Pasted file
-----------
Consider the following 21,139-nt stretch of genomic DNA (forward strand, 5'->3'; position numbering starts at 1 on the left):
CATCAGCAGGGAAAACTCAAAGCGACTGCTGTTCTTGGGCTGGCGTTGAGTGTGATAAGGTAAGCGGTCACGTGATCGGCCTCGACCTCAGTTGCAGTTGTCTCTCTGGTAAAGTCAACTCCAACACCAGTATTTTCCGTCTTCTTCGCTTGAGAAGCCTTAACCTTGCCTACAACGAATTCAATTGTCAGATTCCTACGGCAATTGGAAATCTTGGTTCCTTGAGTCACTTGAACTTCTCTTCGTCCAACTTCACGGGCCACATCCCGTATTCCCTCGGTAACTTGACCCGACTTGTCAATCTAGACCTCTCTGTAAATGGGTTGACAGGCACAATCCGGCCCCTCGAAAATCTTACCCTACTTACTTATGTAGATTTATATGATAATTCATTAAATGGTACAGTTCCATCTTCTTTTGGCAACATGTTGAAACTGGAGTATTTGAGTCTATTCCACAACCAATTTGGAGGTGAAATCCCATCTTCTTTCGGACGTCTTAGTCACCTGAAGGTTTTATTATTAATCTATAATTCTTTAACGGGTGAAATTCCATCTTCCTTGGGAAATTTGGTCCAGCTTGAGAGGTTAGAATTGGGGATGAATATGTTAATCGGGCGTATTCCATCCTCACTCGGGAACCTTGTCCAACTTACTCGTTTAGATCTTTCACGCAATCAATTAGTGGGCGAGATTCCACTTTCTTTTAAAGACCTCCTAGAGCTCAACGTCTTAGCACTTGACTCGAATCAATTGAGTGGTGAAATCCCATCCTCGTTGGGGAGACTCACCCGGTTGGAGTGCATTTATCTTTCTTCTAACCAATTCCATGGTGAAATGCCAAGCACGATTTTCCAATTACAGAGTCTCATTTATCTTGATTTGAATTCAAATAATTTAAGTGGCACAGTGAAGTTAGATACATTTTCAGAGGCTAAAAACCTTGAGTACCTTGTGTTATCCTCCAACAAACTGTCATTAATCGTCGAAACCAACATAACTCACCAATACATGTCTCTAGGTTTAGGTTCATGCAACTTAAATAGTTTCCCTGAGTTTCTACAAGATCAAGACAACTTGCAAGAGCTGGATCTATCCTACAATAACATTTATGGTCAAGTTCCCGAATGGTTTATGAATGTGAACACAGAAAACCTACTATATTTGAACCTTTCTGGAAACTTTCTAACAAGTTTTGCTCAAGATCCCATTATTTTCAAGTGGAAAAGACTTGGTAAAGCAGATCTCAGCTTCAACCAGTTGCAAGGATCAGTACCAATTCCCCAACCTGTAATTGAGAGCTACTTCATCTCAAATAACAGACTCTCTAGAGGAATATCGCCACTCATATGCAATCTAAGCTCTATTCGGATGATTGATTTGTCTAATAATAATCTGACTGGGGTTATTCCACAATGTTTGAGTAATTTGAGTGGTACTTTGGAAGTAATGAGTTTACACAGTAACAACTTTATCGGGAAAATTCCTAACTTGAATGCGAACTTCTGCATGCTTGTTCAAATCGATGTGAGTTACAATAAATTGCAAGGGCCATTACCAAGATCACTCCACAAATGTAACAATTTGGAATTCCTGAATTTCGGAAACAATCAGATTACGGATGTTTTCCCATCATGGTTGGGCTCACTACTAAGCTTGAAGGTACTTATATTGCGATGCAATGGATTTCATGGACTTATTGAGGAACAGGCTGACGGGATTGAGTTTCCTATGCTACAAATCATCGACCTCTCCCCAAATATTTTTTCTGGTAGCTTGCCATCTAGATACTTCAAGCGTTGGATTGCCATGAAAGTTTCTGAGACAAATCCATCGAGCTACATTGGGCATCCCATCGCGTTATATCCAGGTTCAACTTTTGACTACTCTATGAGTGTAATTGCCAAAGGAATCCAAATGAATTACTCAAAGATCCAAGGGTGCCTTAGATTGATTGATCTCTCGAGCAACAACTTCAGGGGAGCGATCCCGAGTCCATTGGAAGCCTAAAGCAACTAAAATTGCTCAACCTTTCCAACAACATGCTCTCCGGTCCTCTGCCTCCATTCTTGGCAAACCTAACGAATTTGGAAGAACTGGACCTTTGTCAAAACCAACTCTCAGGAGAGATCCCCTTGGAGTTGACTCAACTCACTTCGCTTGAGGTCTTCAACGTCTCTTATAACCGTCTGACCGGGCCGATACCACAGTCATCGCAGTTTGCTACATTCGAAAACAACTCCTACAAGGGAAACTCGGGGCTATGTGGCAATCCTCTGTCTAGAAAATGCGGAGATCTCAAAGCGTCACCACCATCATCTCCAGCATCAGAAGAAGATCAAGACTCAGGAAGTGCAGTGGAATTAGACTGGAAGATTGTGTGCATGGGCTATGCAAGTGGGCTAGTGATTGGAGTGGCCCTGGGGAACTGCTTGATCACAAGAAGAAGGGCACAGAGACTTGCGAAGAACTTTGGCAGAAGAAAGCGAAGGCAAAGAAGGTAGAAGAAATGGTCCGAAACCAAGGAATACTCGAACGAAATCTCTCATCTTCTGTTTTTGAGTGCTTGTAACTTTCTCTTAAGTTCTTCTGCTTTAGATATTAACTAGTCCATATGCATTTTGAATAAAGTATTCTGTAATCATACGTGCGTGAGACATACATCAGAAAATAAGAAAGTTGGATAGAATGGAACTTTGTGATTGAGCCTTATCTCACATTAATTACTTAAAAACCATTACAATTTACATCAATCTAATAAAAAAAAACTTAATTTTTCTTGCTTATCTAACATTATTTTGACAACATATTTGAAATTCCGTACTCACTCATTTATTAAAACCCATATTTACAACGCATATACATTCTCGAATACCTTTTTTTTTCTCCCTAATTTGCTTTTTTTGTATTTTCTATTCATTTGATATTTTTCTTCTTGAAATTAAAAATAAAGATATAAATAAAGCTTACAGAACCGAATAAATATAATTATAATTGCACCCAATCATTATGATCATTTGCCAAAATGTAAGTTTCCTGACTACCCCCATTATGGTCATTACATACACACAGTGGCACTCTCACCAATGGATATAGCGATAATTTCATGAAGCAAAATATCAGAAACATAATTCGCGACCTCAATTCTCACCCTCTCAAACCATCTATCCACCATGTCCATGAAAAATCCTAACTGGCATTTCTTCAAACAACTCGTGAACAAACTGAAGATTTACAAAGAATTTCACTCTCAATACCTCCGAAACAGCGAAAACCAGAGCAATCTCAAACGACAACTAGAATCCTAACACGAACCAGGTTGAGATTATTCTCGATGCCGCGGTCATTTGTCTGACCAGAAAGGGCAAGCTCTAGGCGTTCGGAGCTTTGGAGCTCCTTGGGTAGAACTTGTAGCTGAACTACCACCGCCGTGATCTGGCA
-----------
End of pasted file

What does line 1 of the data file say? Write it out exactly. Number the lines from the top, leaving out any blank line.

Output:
Consider the following 21,139-nt stretch of genomic DNA (forward strand, 5'->3'; position numbering starts at 1 on the left):